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ComfortCare Homes Wichita News

It’s never too early to plan for business succession

Saturday, October 14th, 2017 7:10:26 PM
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The following excerpt of an article in the Wichita Business Journal was published on line Oct 6, 2017

By Bryan Horwath
 –  Reporter, Wichita Business Journal

Doug Stark has no immediate plans to step down from his role as CEO of ComfortCare Homes, a company that was started by his parents in 1993.

Having a succession strategy in place, however, is something that the 61-year-old has started to think about.

“Nobody wants to talk about something like that,” Stark said. “I’m actually in the process of putting together a plan right now. It’s never too early to start thinking about it.”

The Wichita-based business provides long-term care services for seniors, particularly those with Alzheimer’s and dementia.

The company — started in 1993 by Charley and Mary Lou Stark — has about 75 employees. Doug Stark also owns a Comfort Keepers franchise in Wichita, which, he said, functions as a sister company of ComfortCare.

Stark said his plan, while it is subject to change, is to hand the reins to one of his four children, daughter Kacey (Kasey) Breidenthal, sometime within the next several years.

He said the process of taking over from his late father was mostly seamless.

“I joined the company in 1995 and took over as CEO and president in 1999,” Stark said. “My dad retired in 2000 and, I would say, officially let go of all his duties in 2002. Any differences we had during that overlap, I think, were due mostly to his remoteness.”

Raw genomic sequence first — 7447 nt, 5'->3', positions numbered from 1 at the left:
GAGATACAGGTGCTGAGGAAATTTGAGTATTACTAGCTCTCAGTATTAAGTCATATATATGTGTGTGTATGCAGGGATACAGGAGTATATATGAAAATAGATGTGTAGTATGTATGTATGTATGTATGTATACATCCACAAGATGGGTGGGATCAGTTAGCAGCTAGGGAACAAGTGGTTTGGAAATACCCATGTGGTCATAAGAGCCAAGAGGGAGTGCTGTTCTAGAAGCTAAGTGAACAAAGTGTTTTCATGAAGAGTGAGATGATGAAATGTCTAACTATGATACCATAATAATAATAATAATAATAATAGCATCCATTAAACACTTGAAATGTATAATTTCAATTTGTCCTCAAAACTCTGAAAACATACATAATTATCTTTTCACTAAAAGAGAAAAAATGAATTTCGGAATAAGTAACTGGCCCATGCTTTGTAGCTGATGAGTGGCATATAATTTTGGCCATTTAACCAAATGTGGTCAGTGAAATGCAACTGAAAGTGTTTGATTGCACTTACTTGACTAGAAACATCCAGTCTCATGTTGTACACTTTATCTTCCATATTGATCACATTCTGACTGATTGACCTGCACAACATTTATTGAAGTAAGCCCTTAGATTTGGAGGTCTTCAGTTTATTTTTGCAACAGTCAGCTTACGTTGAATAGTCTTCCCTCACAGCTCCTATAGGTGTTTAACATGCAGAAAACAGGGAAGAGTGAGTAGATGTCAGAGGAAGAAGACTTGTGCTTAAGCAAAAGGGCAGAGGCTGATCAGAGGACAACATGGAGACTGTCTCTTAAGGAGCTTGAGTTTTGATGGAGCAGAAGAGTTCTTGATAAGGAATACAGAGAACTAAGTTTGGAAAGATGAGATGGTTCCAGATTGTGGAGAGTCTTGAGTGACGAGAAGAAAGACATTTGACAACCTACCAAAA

“He would call sometimes and want to give advice on something, but he hadn’t been in on everything that led up to a decision.”

John Meetz, a Wichita businessman and president of The Alternative Board, works through a Texas-based company called The ExitMap to help customers craft business succession plans.

See the full article online at https://www.bizjournals.com/wichita/news/2017/10/06/its-never-too-early-to-plan-for-business.html

Best Place to Work Nomination

Friday, October 13th, 2017 4:26:43 PM
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ComfortCare Homes is proud to make the finalist list for the 2017 Best Place to Work sponsored by the Wichita Business Journal.  Announcement of finalist was made in the Journal this week.

The nomination process required that the majority of the staff had to complete a personal and confidential survey about the workplace.

ARTICLE:

Bill Roy

Forty companies in the Wichita area are finalists in the 2017 Best Places to Work program.

The companies, broken out into small-, medium- and large-company categories, scored highest among all nominated businesses in a survey of their employees.

The finalists announced here are listed in alphabetical order, not according to scores. The scoring, and the overall category winners, will be revealed at an awards luncheon in December at the Hyatt Regency Wichita hotel.

The Best Places to Work program got its start in Wichita back in 2004.

When companies are nominated for the award, they agree to have their employees take a survey conducted by Quantum Workplace. Quantum then shares the results of the survey with the Wichita Business Journal.